What stands now are bright yellow facaded buildings which gleam into the sunlight into the square. If you want to find out more about the history of Lisbon, on the east side of the square I recommend the Lisboa Story Centre.
From the Praça do Comercio walk up to Lisbon Cathedral (in a northeast direction). The Sé de Lisboa (Lisbon Cathedral) is located on the junction between two streets which the trams run along. If you wait a short while, you’ll get that Instafamous picture of the pretty yellow tram going past the front of the Cathedral.
The Cathedral was built by Lisbon’s first king and is the oldest church in Lisbon. It’s free to enter, just be mindful that it may be shut at times due to services. It’s also still an active place of worship, so once inside be respectful towards this.
Ride Tram 28
The next part is purely optional and a bit gimmicky. You could easily take the 10-minute walk up to Alfama (the nest destination on this 2 days Lisbon itinerary). Depending on the time of day, it’s most likely quicker to walk. However, if your mind is set on having a ride on the pretty yellow trams on the E28 line, then you could hop on just outside of the Cathedral.
The waiting time for the Tram 28 line can be long, if you’re unlucky you might end up waiting up to an hour to get on it. And even when you are on it, you’d be hard pushed to get a seat (a word of warning, this is prime territory for pickpockets, the number of tourists plus the crowdedness of the tram makes these easy pickings so be sure to keep your belongings somewhere safe).
The tram winds through the narrow and curvy streets. There are tram stops all over the city, so if it’s too busy outside the Cathedral, then pick it up at a later point in the day. It winds through the districts of Graca, Estrala, Baixa up to Alfama. If you have the time, you could sit on here and do the whole circuit.
This is the oldest neighbourhood in Lisbon. The streets are narrow and steep, so no public transport can come in here, so it’s a pedestrian-only area. The area of Alfama coves the steep hill between the São Jorge Castle and the Tagus River.
Because Alfama is situated outside of the old city walls, historically it was associated with poverty and crime. Over recent years there’s been a resurgence and the area has been transformed into a trendy artisan district with intimate restaurants, trendy cafes and soulful Fado venues dotted about. You’ll also get a glimpse of locals going about their daily lives. It’s not uncommon to see laundry hanging out in the street and the delicious smell of home cooking wafting out from their kitchens.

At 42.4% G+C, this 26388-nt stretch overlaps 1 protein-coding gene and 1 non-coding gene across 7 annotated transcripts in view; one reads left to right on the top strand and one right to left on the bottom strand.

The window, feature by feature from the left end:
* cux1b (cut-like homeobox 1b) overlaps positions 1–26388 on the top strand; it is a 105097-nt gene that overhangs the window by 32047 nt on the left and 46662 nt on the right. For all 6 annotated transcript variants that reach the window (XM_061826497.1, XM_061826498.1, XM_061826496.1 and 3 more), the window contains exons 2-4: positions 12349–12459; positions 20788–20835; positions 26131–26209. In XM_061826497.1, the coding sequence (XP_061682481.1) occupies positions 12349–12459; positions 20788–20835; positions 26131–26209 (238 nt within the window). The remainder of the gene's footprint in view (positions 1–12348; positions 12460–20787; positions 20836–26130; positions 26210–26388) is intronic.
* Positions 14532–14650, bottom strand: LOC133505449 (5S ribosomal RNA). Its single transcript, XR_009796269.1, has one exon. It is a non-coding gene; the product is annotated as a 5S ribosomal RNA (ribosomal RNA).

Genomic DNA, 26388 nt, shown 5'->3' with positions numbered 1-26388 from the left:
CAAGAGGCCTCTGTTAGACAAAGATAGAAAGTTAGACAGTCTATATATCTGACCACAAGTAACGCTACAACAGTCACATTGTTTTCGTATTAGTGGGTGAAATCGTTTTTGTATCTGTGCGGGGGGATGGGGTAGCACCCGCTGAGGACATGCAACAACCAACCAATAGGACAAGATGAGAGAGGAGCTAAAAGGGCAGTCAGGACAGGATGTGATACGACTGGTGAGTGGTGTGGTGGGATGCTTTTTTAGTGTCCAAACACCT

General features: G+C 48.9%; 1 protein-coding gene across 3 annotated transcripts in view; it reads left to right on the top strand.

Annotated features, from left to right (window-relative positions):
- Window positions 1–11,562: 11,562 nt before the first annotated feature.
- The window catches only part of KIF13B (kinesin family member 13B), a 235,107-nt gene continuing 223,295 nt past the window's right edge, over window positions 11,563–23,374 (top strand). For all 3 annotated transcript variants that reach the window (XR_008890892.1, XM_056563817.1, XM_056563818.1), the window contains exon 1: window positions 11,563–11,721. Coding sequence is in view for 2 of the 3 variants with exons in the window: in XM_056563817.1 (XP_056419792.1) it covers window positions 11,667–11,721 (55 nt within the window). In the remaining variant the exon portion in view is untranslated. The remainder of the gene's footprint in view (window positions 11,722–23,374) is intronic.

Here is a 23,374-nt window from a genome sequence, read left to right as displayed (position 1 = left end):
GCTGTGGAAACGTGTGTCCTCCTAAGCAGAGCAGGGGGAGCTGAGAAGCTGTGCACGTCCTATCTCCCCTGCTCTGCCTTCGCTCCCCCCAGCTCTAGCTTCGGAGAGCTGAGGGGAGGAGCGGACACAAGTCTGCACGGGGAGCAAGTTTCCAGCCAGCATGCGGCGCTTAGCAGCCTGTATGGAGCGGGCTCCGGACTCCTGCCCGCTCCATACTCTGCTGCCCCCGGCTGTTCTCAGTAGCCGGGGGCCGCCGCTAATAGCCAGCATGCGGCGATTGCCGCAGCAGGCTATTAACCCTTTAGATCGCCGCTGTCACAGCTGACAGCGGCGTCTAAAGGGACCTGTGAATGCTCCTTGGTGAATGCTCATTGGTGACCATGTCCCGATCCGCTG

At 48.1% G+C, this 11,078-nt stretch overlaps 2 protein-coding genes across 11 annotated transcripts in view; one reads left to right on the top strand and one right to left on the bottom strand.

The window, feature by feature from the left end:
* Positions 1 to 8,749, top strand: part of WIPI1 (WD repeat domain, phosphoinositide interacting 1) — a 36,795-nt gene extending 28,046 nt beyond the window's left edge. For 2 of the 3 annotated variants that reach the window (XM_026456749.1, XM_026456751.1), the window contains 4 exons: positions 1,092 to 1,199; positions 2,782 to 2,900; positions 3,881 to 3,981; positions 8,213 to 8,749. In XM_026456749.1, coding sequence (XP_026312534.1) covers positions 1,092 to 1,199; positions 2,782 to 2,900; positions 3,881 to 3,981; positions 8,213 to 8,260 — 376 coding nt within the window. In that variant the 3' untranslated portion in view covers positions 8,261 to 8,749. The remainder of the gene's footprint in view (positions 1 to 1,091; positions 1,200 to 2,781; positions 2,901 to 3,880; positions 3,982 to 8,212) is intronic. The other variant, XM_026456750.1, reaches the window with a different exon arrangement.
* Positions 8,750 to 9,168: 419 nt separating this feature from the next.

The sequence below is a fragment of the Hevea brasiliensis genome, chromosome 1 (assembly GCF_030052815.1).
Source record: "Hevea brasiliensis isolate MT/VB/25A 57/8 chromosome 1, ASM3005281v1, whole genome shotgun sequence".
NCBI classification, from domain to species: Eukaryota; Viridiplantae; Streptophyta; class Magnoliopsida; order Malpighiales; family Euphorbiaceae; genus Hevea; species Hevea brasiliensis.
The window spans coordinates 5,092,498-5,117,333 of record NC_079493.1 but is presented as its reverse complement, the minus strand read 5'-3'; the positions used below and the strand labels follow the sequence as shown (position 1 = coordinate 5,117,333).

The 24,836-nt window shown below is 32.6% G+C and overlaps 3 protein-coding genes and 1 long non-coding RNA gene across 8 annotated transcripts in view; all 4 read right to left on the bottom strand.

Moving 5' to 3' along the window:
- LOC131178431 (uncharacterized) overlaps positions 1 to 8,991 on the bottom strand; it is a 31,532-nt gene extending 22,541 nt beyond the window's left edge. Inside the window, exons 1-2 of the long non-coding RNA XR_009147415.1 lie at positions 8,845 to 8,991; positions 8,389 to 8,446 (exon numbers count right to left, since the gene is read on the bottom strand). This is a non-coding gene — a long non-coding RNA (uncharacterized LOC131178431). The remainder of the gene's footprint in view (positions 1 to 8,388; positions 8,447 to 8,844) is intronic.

Thankfully, the area of Alfama was not destroyed during the 1755 earthquake, so the layout of the area is pretty much unchanged and why it’s kept it’s charming narrow streets and small squares. It’s steaming with history in here and it’s great to pass an hour or so wandering about the labyrinth of streets and alleyways.
São Jorge Castle
If you keep heading upwards and out of Alfama, you’ll eventually find São Jorge Hill. At the top of the hill is São Jorge Castle. The castle can be seen from most places around Lisbon and therefore if you go inside, you get some great panoramic photos of the city below. While you’re checking out the view, see if you can spot the Santa Justa Lift, you’ll be heading here shortly.
The first fortifications at the top of São Jorge Hill date back to the 1st century BC when Lisbon was under Roman rule. However, what you see today is a mix of hundreds of years of history all amalgamated into one, mostly dating from around the 5th to 11th century.
Inside the castle walls are gardens, eleven towers and turrets as well as the castle wall to walk around. You might even see the resident peacocks strutting their stuff.
Day 1 - Afternoon
Santa Justa Lift
From the São Jorge Castle head back down the hill. Make your way towards the lively district of Chiado, which you’ll find bustling with shops, cafes and restaurants.
This is where you’ll find the Santa Justa Lift. The Neo-Gothic style structure was completed in 1902 by Raoul Mesnier du Ponsard. Look at the style and architecture of the lift, does it look familiar? Ponsard was actually a student of Gustav Eiffel the architect behind the iconic Eiffel Tower.
Initially built to connect the lower part to the upper part of Lisbon, the lift has now become a tourist attraction more than anything. Take a ride up the 45m lift to the viewing platform which overlooks the city it’s also a great way to photograph the São Jorge Castle you’ve just visited.
If the queues are too long, then walk up to the viewing platform instead by heading along the Largo do Carmo, past the Carmo ruins and then head behind the Bellalisa Elevador restaurant.
From the Santa Justa Lift head to the nearby Carmo Convent. I’ve mentioned the Great Lisbon Earthquake of 1755 quite a few times in the 2 days Lisbon article, the Gothic ruins of the Carmo Convent are a result of that.
The Great Lisbon Earthquake – Portugal’s Darkest Day
The Great Lisbon Earthquake is probably the darkest days in Portugal’s history. It happened on the morning of All Saints Day on Saturday, 1 November 1755. The earthquake reached a magnitude of 9 and the subsequent fires and tsunami nearly wiped out the city and its surrounding areas. It’s thought that over 60,000 people lost their lives as a result of it.